CLEVELAND -- As he came back onto the floor with 5:50 remaining the seats were half emptied, as they'd been seven long years ago and as they could be as soon as next season. The missing half of the audience had not waited to attend the final minutes of what may be
The night began with the same kind of promise that greeted James's 2003 arrival to Cleveland, and it ended with the crescendo of frustrations that has grown with each of his seven springtimes here. But this was entirely different than the others. In past years, the Cavs lost in spite of James. On Tuesday they lost
The reigning two-time MVP missed 11 of 14 shots Tuesday while settling for jumpers at an alarmingly ineffective rate. His Cavs lost 120-88 in Game 5, which trends historically as the crucial game of any tight series. James was 0 for 4 at the half and did not score his initial field goal until the 30th minute when he leaked away for a soft two-handed dunk that nicked at Boston's ascendant 65-52 advantage. As he ran back to his teammates he heard cheers tinged with about-time sarcasm.
"We played awful," said James. "They got every right to boo us if they want to."
Was this his farewell to Cleveland? Was this how it ends? The Cavs were leading 29-21 early in the second when Boston coach
"I'm not worried about it," said James when asked about needing a victory Thursday in Boston to avoid elimination. "It's a really good team we're going up against, and you'd hope you could be up 3-2. But we're not." He reminded everyone that Cleveland won Game 3 in Boston and could win there again, and then he appeared to hint at something. "We've got to play hard, we've got to execute," he went on. "The game is more mentally challenging than just going out there and playing the game. You've got to also think the game and know what's best -- and in that particular game it wasn't working. If we have that type of mindset then we have a good chance of winning."
A loss like this will raise all kinds of questions about the respect James and his teammates feel for coach
This is, in fact, a highly difficult team to coach. Management desperately needs to re-sign James when he becomes a free agent this summer because the value of the franchise will plummet by well over $100 million if he leaves, according to league sources. They have so many options -- play big, play small, play fast or pound it inside -- that when they fail you can guess who will be blamed for pulling the wrong levers. Brown tried everything to salvage this evening and change the growing trend of Boston's superiority over the last two games -- he went to
"The tough thing about this league is you can never predict the outcome of a game," said James. "You hope the gameplan is right and that you have it that night."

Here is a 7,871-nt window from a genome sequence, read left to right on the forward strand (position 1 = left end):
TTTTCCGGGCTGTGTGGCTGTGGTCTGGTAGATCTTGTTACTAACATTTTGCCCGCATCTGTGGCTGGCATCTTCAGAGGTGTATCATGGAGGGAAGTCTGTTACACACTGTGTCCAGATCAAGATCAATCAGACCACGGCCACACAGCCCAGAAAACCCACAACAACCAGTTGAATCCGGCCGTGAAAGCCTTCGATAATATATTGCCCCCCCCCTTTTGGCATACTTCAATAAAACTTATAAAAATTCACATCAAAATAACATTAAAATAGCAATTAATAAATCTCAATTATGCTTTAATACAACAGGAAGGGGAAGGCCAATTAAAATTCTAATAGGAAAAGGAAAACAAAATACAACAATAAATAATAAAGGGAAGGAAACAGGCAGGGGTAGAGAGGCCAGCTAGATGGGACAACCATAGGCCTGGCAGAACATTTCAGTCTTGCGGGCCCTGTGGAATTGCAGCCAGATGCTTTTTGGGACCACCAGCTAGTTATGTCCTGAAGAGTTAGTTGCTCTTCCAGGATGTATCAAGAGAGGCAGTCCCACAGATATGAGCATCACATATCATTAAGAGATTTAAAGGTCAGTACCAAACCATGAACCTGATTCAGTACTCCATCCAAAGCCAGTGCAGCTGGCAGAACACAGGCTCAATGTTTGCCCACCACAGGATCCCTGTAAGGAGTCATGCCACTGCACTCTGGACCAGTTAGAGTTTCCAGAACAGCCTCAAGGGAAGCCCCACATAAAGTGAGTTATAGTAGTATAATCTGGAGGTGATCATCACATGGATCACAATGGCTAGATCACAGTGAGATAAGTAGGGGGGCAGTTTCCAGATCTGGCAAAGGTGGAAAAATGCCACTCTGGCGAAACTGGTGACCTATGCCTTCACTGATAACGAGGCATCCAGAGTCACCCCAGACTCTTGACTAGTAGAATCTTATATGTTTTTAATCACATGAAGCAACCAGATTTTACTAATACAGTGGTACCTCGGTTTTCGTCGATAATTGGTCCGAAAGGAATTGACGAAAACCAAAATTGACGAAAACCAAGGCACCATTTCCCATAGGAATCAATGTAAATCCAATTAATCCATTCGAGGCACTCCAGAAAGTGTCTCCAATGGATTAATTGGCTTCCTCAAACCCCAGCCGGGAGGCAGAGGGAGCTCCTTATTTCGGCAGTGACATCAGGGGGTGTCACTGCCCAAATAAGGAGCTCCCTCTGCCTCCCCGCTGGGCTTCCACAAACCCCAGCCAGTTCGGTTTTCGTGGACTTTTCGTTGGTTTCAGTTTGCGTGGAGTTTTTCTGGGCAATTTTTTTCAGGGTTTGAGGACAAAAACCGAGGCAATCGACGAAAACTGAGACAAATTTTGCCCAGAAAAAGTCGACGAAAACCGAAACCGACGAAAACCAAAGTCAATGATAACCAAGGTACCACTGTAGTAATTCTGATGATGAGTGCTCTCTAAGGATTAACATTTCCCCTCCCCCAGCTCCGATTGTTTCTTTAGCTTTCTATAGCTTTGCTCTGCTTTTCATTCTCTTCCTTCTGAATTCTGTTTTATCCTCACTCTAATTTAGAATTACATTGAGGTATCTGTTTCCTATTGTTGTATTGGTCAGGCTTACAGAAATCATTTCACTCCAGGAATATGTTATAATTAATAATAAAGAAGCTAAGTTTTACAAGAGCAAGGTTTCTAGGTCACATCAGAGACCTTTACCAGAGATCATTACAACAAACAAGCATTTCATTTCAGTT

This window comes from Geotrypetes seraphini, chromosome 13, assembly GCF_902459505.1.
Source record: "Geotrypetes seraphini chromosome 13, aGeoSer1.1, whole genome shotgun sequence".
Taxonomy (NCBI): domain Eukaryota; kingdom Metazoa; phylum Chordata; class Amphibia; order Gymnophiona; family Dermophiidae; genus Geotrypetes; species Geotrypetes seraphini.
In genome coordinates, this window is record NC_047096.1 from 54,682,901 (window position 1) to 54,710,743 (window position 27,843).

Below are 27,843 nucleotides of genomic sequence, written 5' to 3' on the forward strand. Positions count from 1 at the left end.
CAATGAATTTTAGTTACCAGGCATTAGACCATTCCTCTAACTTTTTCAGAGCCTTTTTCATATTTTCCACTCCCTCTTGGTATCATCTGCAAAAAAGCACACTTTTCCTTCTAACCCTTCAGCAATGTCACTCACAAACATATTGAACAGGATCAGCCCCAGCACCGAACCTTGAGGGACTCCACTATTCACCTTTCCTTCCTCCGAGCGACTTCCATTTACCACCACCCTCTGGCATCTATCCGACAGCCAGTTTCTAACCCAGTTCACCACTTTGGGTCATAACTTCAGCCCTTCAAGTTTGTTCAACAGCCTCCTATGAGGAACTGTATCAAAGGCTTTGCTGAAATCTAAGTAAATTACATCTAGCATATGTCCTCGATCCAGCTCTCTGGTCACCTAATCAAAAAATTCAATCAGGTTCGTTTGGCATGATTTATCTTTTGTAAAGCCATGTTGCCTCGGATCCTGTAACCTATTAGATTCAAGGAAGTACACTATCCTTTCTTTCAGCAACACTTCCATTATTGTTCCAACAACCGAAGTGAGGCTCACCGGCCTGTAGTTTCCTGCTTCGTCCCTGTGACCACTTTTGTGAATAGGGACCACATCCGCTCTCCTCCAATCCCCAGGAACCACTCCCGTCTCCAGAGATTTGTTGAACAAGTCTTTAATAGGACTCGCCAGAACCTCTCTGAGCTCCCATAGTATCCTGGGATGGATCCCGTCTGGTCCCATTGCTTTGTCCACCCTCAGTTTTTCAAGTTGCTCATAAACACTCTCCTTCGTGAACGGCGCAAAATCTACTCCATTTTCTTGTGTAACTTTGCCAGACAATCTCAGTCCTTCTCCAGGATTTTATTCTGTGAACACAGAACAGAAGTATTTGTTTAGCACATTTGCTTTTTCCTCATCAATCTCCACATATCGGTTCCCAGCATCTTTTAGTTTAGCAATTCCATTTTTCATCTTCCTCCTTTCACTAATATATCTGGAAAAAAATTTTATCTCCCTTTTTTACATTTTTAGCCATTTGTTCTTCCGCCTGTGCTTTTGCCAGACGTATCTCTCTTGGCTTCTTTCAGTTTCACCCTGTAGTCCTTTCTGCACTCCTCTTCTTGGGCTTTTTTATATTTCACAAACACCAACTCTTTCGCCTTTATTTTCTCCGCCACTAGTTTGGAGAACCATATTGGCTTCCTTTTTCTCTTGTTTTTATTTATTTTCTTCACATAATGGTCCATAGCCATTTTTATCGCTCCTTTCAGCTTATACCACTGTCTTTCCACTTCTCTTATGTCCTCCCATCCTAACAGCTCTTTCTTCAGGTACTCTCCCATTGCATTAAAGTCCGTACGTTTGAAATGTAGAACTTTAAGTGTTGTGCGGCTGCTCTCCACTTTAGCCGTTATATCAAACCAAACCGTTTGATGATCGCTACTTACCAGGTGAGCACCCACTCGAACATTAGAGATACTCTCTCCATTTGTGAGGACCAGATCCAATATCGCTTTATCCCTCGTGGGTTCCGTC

The one thing Brown was unable to do was to convince his best player to stop settling for jump shots. After trailing by a manageable 50-44 at the half, James would go 3 for 10 from the field and an inexplicable 1 for 2 from the line. Did
James's strained and bruised right elbow clearly is bothering him, which is all the more reason why it was so hard to understand his refusal to drive the ball inside for free throws. "I'm not an excuses guy," he said when asked about the effects of his elbow. "The fact that I spoil a lot of people with my play, when you have a bad game here or there -- you have three bad games in a seven-year career -- it's easy to point that out.
"I put a lot of pressure on myself to try to be great, to try to be the best player on the court. And when I'm not, I feel bad for myself because I'm not going out there and doing the things that I know I can do. I'm not going to hang my head low or make excuses about anything that may be going on. That's just not the type of player and the type of person that I am."
Brown offered an upbeat challenge: "We'll learn about ourselves in Game 6 in Boston." It could very well be that James plays and leads at a high level Thursday, that Cleveland wins again on the road and then returns to protect its homecourt in Game 7. Over the next day, James is going to hear criticism of a kind he's never heard before -- that he isn't a leader, that he is much too friendly and not demanding enough of his teammates, that he lacks the ruthless finishing punch.
This was supposed to be his summer of triumph -- a championship parade followed by a tour of New York, Miami, Chicago and any other NBA city he wished to visit on their dime. But now there is something fundamentally wrong with his team's blasé response to the biggest games of the season, and with his own misguided belief that settling for jump shots will turn them rightside up again.
Now at 25, he is on the verge of being defined negatively for the first time in basketball. What he may not realize now, but will learn to appreciate at the far end of his career, is that he needs this criticism. Each of the biggest winners before him failed in his own way -- Michael,